Written By Jesse Sampson And Presented By Chuck Leaver CEO Ziften
In the first post on edit distance, we took a look at hunting for malicious executables with edit distance (i.e., how many character modifications it takes to make two matching text strings). Now let’s take a look at how we can utilize edit distance to search for destructive domains, and how we can utilize edit distance functions that can be integrated with other domain functions to identify suspect activity.
Background to this Case Study
What are bad actors doing with malicious domains? It may be merely using a similar spelling of a common domain name to fool careless users into viewing advertisements or picking up adware. Genuine sites are gradually picking up on this strategy, in some cases called typo-squatting.
Other harmful domains are the product of domain generation algorithms, which can be used to do all kinds of dubious things like avert countermeasures that obstruct known jeopardized sites, or overwhelm domain servers in a dispersed DOS attack. Older versions use randomly-generated strings, while more advanced ones include tricks like injecting typical words, further confusing defenders.
Edit distance can assist with both usage cases: here we will find out how. Initially, we’ll exclude common domain names, considering that these are typically safe. And, a list of typical domain names supplies a baseline for discovering anomalies. One good source is Quantcast. For this discussion, we will stay with domain names and prevent subdomains (e.g. ziften.com, not www.ziften.com).
After data cleansing, we compare each candidate domain name (input data observed in the wild by Ziften) to its potential next-door neighbors in the exact same top level domain (the last part of a domain name – classically.com,. org, and so on but now can be nearly anything). The fundamental task is to discover the nearby neighbor in regards to edit distance. By finding domain names that are one step away from their closest neighbor, we can easily identify typo-ed domain names. By discovering domain names far from their neighbor (the stabilized edit distance we presented in the first post is beneficial here), we can likewise discover anomalous domain names in the edit distance space.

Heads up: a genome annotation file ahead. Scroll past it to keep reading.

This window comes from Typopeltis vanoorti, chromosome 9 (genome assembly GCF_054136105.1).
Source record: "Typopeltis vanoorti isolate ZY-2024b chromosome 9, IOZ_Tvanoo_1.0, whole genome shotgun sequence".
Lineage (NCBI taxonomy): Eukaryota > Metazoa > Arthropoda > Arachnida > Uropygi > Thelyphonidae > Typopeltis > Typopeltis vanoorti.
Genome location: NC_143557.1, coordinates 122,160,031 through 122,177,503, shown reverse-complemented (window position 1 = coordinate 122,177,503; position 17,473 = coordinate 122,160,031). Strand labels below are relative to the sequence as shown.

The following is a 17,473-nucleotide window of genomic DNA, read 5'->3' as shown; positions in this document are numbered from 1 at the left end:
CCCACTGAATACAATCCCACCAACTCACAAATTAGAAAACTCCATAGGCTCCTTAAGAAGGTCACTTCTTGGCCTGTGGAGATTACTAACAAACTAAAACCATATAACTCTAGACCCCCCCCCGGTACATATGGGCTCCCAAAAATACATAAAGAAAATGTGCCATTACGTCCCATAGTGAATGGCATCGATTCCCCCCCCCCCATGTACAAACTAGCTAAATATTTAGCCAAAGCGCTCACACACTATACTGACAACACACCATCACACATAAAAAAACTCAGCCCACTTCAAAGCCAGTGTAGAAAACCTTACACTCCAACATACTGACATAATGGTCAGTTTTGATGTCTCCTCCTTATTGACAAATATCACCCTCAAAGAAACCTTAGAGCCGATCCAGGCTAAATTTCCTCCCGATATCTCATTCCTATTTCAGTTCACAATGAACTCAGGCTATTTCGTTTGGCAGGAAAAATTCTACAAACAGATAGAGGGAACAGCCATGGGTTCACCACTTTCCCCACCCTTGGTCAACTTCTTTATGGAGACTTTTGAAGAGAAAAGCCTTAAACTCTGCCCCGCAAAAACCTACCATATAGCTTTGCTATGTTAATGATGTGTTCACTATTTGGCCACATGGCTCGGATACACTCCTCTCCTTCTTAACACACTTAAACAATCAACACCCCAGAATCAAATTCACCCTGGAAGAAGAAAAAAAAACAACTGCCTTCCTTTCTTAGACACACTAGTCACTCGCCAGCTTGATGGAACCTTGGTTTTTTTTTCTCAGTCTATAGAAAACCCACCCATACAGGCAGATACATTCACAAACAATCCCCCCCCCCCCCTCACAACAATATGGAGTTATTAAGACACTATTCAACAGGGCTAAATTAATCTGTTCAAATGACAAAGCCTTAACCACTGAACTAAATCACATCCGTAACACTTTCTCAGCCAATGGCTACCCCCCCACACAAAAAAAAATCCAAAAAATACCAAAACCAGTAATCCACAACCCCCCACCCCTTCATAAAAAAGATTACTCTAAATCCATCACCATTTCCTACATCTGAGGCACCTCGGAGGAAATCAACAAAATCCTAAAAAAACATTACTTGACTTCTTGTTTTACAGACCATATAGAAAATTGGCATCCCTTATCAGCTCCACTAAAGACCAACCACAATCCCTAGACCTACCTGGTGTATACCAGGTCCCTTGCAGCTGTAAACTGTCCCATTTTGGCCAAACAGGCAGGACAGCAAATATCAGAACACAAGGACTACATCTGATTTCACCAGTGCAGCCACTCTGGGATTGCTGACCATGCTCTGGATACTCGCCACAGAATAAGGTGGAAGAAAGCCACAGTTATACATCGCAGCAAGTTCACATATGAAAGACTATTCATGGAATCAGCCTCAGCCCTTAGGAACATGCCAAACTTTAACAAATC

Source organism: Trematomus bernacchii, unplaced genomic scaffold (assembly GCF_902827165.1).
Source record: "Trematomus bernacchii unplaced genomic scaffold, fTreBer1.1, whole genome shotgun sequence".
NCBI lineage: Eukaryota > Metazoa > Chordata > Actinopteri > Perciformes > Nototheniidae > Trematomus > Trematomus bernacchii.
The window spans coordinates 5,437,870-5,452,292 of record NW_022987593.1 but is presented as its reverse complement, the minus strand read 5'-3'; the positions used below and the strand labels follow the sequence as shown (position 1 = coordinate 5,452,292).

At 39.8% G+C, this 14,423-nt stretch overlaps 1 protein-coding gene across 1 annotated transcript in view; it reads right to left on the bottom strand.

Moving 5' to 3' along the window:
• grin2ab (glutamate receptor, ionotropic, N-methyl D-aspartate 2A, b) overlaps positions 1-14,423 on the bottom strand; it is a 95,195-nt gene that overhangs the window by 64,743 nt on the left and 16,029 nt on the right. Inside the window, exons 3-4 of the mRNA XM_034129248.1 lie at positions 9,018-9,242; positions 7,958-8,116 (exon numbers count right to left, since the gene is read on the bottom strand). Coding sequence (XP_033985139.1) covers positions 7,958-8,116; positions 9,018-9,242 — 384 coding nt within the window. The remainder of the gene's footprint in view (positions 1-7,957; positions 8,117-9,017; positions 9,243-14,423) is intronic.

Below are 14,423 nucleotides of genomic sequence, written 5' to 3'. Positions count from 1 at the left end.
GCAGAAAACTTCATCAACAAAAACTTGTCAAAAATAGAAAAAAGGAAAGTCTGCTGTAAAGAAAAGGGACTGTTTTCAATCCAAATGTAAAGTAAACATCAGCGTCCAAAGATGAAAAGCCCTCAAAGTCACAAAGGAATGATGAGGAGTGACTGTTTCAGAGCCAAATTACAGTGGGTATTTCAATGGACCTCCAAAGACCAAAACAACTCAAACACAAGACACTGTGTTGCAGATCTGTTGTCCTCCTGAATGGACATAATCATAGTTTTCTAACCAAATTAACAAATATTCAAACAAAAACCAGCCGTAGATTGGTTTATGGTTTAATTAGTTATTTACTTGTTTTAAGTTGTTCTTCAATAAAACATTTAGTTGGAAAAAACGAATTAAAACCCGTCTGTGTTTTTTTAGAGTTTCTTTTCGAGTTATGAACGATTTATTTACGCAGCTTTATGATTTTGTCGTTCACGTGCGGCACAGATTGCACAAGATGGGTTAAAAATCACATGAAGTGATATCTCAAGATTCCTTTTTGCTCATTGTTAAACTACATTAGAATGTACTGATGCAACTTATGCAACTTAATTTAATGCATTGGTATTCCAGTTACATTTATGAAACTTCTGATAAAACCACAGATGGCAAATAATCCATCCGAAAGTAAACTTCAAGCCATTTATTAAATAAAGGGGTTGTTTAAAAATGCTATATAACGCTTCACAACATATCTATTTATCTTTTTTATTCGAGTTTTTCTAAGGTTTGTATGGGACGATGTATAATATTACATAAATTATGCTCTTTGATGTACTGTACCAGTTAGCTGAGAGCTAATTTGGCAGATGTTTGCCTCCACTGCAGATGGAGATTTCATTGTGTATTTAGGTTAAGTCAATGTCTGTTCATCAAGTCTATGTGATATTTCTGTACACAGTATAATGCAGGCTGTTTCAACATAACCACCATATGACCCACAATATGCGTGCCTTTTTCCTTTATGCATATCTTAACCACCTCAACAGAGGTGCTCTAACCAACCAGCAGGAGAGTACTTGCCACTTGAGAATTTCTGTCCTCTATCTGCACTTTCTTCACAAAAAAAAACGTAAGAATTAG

What were the Results?
Let’s take a look at how these results appear in real life. Be careful when browsing to these domains since they could include destructive material!
Here are a few possible typos. Typo squatters target popular domains given that there are more chances somebody will go to them. Several of these are suspect according to our danger feed partners, but there are some false positives as well with adorable names like “wikipedal”.
So now we have developed 2 helpful edit distance metrics for hunting. Not only that, we have 3 features to possibly add to a machine learning model: rank of nearest next-door neighbor, distance from neighbor, and edit distance 1 from next-door neighbor, indicating a threat of typo shenanigans. Other features that might play well with these are other lexical functions like word and n-gram distributions, entropy, and the length of the string – and network functions like the number of unsuccessful DNS demands.
Simplified Code that you can Experiment with
Here is a streamlined version of the code to play with! Developed on HP Vertica, however this SQL should function with many sophisticated databases. Keep in mind the Vertica editDistance function might vary in other executions (e.g. levenshtein in Postgres or UTL_MATCH. EDIT_DISTANCE in Oracle).